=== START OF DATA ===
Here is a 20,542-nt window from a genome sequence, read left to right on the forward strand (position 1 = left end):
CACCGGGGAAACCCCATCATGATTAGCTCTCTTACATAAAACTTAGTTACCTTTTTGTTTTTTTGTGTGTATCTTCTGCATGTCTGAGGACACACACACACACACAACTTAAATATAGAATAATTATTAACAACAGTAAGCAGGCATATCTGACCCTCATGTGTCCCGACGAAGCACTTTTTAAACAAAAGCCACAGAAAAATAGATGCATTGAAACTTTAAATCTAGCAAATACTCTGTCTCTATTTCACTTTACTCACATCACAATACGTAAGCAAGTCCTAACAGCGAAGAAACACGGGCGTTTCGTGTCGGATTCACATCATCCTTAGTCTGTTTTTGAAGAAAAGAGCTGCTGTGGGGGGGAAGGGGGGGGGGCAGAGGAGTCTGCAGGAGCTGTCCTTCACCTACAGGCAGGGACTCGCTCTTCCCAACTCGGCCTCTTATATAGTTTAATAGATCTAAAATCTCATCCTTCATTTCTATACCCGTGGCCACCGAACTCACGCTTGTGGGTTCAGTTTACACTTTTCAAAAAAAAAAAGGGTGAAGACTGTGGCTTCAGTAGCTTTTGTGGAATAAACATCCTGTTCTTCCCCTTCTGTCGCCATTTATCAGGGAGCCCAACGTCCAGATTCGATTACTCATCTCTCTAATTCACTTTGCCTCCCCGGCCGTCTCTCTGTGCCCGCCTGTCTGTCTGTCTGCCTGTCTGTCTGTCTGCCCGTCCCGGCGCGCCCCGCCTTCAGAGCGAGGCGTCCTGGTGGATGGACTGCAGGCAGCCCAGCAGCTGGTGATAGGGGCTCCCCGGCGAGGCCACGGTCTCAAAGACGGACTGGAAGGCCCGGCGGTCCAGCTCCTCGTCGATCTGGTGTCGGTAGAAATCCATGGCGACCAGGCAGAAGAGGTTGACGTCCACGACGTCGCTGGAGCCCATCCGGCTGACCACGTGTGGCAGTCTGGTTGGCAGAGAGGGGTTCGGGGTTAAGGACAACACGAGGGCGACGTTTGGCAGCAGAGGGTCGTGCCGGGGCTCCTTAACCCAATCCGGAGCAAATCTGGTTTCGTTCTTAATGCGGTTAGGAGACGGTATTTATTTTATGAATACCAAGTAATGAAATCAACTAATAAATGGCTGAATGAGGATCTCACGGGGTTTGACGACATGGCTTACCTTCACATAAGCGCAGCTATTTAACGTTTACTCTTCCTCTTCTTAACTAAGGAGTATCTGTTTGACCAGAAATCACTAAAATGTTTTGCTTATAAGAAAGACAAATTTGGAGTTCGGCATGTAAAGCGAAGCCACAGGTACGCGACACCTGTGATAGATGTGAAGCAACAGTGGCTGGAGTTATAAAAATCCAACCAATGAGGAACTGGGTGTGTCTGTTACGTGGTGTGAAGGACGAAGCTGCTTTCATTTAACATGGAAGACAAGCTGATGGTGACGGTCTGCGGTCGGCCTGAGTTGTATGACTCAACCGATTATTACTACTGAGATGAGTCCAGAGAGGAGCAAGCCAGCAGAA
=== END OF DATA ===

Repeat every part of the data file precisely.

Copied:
Here is a 20,542-nt window from a genome sequence, read left to right on the forward strand (position 1 = left end):
CACCGGGGAAACCCCATCATGATTAGCTCTCTTACATAAAACTTAGTTACCTTTTTGTTTTTTTGTGTGTATCTTCTGCATGTCTGAGGACACACACACACACACAACTTAAATATAGAATAATTATTAACAACAGTAAGCAGGCATATCTGACCCTCATGTGTCCCGACGAAGCACTTTTTAAACAAAAGCCACAGAAAAATAGATGCATTGAAACTTTAAATCTAGCAAATACTCTGTCTCTATTTCACTTTACTCACATCACAATACGTAAGCAAGTCCTAACAGCGAAGAAACACGGGCGTTTCGTGTCGGATTCACATCATCCTTAGTCTGTTTTTGAAGAAAAGAGCTGCTGTGGGGGGGAAGGGGGGGGGGCAGAGGAGTCTGCAGGAGCTGTCCTTCACCTACAGGCAGGGACTCGCTCTTCCCAACTCGGCCTCTTATATAGTTTAATAGATCTAAAATCTCATCCTTCATTTCTATACCCGTGGCCACCGAACTCACGCTTGTGGGTTCAGTTTACACTTTTCAAAAAAAAAAAGGGTGAAGACTGTGGCTTCAGTAGCTTTTGTGGAATAAACATCCTGTTCTTCCCCTTCTGTCGCCATTTATCAGGGAGCCCAACGTCCAGATTCGATTACTCATCTCTCTAATTCACTTTGCCTCCCCGGCCGTCTCTCTGTGCCCGCCTGTCTGTCTGTCTGCCTGTCTGTCTGTCTGCCCGTCCCGGCGCGCCCCGCCTTCAGAGCGAGGCGTCCTGGTGGATGGACTGCAGGCAGCCCAGCAGCTGGTGATAGGGGCTCCCCGGCGAGGCCACGGTCTCAAAGACGGACTGGAAGGCCCGGCGGTCCAGCTCCTCGTCGATCTGGTGTCGGTAGAAATCCATGGCGACCAGGCAGAAGAGGTTGACGTCCACGACGTCGCTGGAGCCCATCCGGCTGACCACGTGTGGCAGTCTGGTTGGCAGAGAGGGGTTCGGGGTTAAGGACAACACGAGGGCGACGTTTGGCAGCAGAGGGTCGTGCCGGGGCTCCTTAACCCAATCCGGAGCAAATCTGGTTTCGTTCTTAATGCGGTTAGGAGACGGTATTTATTTTATGAATACCAAGTAATGAAATCAACTAATAAATGGCTGAATGAGGATCTCACGGGGTTTGACGACATGGCTTACCTTCACATAAGCGCAGCTATTTAACGTTTACTCTTCCTCTTCTTAACTAAGGAGTATCTGTTTGACCAGAAATCACTAAAATGTTTTGCTTATAAGAAAGACAAATTTGGAGTTCGGCATGTAAAGCGAAGCCACAGGTACGCGACACCTGTGATAGATGTGAAGCAACAGTGGCTGGAGTTATAAAAATCCAACCAATGAGGAACTGGGTGTGTCTGTTACGTGGTGTGAAGGACGAAGCTGCTTTCATTTAACATGGAAGACAAGCTGATGGTGACGGTCTGCGGTCGGCCTGAGTTGTATGACTCAACCGATTATTACTACTGAGATGAGTCCAGAGAGGAGCAAGCCAGCAGAA